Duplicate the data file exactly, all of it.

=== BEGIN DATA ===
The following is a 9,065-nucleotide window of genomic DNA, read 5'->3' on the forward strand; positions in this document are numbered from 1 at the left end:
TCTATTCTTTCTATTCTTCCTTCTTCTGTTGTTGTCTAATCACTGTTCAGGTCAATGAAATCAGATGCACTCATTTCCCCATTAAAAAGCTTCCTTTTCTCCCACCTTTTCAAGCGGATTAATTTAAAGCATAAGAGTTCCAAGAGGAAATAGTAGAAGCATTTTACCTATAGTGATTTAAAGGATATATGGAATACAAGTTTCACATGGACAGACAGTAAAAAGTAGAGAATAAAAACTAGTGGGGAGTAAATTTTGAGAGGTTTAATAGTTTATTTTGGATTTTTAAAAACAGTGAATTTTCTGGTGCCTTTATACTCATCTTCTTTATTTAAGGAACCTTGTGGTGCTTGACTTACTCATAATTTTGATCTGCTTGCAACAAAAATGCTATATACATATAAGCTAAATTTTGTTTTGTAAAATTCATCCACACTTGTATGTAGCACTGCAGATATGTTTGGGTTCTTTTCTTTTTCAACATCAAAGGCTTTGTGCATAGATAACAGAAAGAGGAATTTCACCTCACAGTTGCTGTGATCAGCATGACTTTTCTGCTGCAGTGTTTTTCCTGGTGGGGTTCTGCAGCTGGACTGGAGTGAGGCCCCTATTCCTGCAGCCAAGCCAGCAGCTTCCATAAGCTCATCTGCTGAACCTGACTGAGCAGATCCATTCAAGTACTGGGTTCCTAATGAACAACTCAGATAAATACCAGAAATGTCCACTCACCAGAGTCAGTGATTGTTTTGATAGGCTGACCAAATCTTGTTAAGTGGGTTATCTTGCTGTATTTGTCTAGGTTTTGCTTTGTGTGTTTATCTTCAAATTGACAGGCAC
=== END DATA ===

The following is a 9,065-nucleotide window of genomic DNA, read 5'->3' on the forward strand; positions in this document are numbered from 1 at the left end:
TCTATTCTTTCTATTCTTCCTTCTTCTGTTGTTGTCTAATCACTGTTCAGGTCAATGAAATCAGATGCACTCATTTCCCCATTAAAAAGCTTCCTTTTCTCCCACCTTTTCAAGCGGATTAATTTAAAGCATAAGAGTTCCAAGAGGAAATAGTAGAAGCATTTTACCTATAGTGATTTAAAGGATATATGGAATACAAGTTTCACATGGACAGACAGTAAAAAGTAGAGAATAAAAACTAGTGGGGAGTAAATTTTGAGAGGTTTAATAGTTTATTTTGGATTTTTAAAAACAGTGAATTTTCTGGTGCCTTTATACTCATCTTCTTTATTTAAGGAACCTTGTGGTGCTTGACTTACTCATAATTTTGATCTGCTTGCAACAAAAATGCTATATACATATAAGCTAAATTTTGTTTTGTAAAATTCATCCACACTTGTATGTAGCACTGCAGATATGTTTGGGTTCTTTTCTTTTTCAACATCAAAGGCTTTGTGCATAGATAACAGAAAGAGGAATTTCACCTCACAGTTGCTGTGATCAGCATGACTTTTCTGCTGCAGTGTTTTTCCTGGTGGGGTTCTGCAGCTGGACTGGAGTGAGGCCCCTATTCCTGCAGCCAAGCCAGCAGCTTCCATAAGCTCATCTGCTGAACCTGACTGAGCAGATCCATTCAAGTACTGGGTTCCTAATGAACAACTCAGATAAATACCAGAAATGTCCACTCACCAGAGTCAGTGATTGTTTTGATAGGCTGACCAAATCTTGTTAAGTGGGTTATCTTGCTGTATTTGTCTAGGTTTTGCTTTGTGTGTTTATCTTCAAATTGACAGGCAC